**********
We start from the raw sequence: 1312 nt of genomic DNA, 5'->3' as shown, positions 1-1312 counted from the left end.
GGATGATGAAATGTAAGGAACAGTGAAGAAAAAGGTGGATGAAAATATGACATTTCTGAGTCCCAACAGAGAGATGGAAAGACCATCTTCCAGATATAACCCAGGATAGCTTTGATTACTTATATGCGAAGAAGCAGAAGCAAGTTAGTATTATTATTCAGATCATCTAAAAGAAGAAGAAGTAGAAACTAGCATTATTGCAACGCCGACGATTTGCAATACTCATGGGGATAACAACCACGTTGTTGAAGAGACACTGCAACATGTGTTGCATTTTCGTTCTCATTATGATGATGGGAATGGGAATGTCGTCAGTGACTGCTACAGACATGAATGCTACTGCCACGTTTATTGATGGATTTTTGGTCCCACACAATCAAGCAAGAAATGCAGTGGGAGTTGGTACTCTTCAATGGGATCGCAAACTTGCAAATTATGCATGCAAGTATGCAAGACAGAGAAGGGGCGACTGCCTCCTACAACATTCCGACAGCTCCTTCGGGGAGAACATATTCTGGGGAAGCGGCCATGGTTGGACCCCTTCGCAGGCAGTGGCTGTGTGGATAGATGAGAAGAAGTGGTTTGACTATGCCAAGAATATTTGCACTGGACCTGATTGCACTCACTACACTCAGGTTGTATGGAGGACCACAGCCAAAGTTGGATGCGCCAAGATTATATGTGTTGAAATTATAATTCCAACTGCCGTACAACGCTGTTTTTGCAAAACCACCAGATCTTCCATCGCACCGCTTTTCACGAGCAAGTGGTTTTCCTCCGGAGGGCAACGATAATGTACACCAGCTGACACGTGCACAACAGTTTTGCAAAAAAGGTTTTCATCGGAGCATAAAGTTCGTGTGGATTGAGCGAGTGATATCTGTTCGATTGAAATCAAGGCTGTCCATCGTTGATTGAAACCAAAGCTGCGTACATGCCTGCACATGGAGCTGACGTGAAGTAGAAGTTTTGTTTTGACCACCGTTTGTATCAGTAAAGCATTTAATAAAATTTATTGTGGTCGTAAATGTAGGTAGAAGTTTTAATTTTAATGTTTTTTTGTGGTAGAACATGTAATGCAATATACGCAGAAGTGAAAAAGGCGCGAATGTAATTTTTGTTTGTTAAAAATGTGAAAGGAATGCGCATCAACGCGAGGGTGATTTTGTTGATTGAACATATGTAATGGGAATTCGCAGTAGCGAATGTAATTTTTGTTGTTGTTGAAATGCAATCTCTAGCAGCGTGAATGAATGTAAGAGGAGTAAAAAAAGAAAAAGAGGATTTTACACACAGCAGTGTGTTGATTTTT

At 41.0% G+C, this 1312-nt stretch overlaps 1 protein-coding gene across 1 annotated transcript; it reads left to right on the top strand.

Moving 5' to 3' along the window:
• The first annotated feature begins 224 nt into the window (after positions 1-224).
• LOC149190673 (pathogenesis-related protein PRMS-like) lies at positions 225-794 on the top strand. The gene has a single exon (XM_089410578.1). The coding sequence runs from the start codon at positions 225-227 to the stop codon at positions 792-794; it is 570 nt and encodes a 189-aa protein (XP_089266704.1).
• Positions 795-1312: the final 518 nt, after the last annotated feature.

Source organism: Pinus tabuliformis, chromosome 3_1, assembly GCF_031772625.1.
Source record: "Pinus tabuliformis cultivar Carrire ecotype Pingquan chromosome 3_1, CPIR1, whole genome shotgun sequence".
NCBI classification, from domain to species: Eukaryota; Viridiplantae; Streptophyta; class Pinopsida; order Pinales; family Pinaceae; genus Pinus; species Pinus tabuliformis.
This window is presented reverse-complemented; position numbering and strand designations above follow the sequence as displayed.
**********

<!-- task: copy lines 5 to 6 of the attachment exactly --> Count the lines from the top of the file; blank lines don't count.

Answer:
• The first annotated feature begins 224 nt into the window (after positions 1-224).
• LOC149190673 (pathogenesis-related protein PRMS-like) lies at positions 225-794 on the top strand. The gene has a single exon (XM_089410578.1). The coding sequence runs from the start codon at positions 225-227 to the stop codon at positions 792-794; it is 570 nt and encodes a 189-aa protein (XP_089266704.1).